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For a programming assignment, we are given a template class with two members declared not as pointers, but actual objects:

Foo member;

In the constructor, I tried member = *(new Foo()); initially, but learned that, at least sometimes, it was copying the new Foo object, and therefore causing memory leaks.

I finally discovered member = Foo(), and then looked up what the difference was. I learned that member will be allocated on the stack instead of the heap, and that it will be deleted once it is out of scope. How does this work for objects, though?

Is member only deleted when the parent / class object is deleted?

I also have another question about member = *(new Foo());. I was initializing two member variables of the same type:

// Members
Foo member1;
Foo member2;

// Constructor {
    member1 = *(new Foo());
    member2 = *(new Foo());

For some reason it seemed member1 was not being copied and it retained the same address as the initial Foo (i.e. there was no memory leak when it was deleted). member2 however, would be copied and had a different address, and memory was leaked. Is there an explanation for this?

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If you don't already have one, it would behoove you to get a good introductory C++ book. The C++ object model is completely different from most other commonly used programming languages and it is important to understand the fundamentals of it if you are going to be writing code in C++. –  James McNellis Feb 13 '11 at 5:00
I don't know about "completely different" but something fundamental was definitely skipped here. –  Fred Nurk Feb 13 '11 at 5:02
@James McNellis: I would like to hear how you'd classify it as fundamentally different. The only object model you can really compare to is Java, as other commonly used languages are most likely scripting languages. Even still, the fundamental principles of pointers and allocation are most likely the same between all languages, just implemented in different ways. How they are deallocated and dereferenced, though, may be different. –  vol7ron Feb 13 '11 at 5:09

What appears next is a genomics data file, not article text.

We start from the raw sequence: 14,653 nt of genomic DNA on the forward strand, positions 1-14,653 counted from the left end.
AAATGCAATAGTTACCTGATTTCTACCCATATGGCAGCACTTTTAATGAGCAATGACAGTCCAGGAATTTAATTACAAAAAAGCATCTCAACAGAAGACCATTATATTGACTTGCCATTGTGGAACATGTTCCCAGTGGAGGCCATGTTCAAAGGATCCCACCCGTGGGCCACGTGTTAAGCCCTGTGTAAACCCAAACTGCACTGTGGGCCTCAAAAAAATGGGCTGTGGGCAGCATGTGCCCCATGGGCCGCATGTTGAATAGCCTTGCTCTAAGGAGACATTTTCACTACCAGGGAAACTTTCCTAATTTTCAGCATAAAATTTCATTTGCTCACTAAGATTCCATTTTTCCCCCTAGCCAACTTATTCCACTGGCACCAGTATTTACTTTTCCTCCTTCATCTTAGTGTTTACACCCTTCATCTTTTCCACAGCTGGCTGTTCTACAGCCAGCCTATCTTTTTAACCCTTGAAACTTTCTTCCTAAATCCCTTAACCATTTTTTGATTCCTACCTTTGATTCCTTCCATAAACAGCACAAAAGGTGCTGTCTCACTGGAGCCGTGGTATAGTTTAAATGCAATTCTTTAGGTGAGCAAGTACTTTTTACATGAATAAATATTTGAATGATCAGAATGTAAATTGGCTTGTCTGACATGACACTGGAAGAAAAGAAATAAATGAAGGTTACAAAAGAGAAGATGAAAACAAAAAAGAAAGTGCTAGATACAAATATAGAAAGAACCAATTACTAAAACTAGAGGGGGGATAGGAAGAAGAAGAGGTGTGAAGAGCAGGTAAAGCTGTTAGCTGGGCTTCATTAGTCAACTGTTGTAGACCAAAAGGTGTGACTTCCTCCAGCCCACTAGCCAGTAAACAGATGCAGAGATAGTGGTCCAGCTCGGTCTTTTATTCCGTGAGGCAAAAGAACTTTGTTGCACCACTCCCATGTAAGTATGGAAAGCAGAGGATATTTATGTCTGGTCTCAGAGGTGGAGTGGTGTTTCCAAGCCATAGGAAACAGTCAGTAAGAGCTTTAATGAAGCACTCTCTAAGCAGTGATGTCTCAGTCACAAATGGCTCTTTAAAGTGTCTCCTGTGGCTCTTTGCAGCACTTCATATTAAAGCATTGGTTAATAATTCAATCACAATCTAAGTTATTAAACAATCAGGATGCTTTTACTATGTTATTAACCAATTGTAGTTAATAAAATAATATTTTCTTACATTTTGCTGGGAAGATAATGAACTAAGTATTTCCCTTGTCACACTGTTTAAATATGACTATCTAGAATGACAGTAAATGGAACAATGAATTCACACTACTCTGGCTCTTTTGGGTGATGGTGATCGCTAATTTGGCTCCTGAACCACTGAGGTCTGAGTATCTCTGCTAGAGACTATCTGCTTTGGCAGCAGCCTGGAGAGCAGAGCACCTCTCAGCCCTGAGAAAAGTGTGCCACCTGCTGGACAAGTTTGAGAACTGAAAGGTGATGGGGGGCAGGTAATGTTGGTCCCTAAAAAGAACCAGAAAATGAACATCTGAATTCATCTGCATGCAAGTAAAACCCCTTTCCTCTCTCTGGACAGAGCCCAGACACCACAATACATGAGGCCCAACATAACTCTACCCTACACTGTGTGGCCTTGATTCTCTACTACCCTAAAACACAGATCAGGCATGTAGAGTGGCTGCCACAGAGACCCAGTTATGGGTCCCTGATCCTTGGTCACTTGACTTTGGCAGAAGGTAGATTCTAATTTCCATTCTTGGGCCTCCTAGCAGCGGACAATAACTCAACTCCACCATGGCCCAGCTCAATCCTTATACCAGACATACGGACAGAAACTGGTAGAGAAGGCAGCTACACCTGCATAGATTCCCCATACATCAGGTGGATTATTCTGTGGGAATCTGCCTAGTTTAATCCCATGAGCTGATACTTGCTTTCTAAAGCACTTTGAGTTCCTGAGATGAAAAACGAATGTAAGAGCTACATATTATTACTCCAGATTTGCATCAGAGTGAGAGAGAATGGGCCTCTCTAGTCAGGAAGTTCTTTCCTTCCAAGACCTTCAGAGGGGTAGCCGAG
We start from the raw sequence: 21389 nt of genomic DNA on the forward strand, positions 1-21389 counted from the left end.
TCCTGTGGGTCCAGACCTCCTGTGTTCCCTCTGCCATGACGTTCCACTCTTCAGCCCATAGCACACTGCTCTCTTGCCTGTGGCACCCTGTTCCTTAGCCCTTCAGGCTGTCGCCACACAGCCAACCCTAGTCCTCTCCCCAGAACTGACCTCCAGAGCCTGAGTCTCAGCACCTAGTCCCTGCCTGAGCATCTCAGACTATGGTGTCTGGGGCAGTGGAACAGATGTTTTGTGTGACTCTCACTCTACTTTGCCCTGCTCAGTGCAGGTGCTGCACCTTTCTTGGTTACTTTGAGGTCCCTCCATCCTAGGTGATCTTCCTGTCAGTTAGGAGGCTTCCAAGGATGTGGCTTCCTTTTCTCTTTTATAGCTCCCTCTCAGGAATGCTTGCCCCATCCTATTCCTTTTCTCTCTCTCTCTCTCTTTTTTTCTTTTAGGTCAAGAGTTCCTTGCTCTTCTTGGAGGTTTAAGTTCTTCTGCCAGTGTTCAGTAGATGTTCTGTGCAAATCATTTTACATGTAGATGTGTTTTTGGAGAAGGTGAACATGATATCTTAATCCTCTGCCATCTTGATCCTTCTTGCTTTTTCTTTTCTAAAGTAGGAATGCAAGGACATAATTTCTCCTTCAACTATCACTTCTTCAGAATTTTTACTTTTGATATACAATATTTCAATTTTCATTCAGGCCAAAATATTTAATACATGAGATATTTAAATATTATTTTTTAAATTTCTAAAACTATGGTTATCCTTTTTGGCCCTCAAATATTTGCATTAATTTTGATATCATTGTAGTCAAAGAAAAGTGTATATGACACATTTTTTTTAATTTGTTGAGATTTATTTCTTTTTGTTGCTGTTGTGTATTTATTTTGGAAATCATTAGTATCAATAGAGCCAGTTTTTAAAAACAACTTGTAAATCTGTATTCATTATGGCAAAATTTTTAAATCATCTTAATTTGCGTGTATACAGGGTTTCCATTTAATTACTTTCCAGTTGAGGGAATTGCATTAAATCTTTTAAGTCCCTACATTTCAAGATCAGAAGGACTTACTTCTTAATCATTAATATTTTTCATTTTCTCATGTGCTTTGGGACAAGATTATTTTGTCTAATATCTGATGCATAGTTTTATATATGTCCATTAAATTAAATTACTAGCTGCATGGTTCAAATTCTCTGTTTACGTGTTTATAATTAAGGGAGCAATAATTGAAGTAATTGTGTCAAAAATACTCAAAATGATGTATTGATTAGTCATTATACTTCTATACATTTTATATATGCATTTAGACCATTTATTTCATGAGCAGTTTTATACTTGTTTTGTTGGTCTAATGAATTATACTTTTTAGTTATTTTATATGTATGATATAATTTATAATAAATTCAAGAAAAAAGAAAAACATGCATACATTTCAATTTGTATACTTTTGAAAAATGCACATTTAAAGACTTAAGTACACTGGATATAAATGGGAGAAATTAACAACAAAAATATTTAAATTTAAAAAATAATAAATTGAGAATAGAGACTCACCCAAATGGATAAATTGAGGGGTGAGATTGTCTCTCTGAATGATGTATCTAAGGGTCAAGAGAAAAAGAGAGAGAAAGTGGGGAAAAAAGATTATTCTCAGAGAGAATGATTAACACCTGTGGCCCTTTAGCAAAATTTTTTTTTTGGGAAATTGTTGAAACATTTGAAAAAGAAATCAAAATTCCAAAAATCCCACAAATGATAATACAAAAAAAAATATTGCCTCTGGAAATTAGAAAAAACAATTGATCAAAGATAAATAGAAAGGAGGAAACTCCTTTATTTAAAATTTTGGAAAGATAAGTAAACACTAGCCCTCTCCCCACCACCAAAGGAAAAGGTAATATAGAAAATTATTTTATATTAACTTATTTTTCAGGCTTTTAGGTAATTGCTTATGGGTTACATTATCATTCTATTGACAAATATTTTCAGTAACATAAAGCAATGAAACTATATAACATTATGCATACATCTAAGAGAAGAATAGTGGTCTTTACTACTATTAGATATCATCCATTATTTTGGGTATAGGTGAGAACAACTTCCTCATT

@vol7ron: One could write a book on the subject (and I'm sure someone has...). Obviously the C++ object model is fundamentally different from the Java and .NET object models: lifetimes are deterministic and the model is value-centric not reference-centric. The C++ object model is fundamentally different from that in C as well: C has no concept of construction or destruction and all copying and assignment are effectively raw memory copies. It's still quite possible to consider scripting languages, most of which like Java and .NET have nondeterministic object lifetimes. –  James McNellis Feb 13 '11 at 5:23
@James: I haven't programmed in C/C++ in a while, so thank you for not taking my question as rude. I'm not sure how C entered the question, as I recall it lacked class objects and needed to heavily relied on structs, but we were talking about C++. I thought the core fundamentals of object creation in C++/Java were the same and I'm not sure I understand what you mean by the lifetimes are "deterministic". Still, I think you nailed what needed to be said in the comments by saying one is value-centric and the other is reference-centric. –  vol7ron Feb 13 '11 at 17:55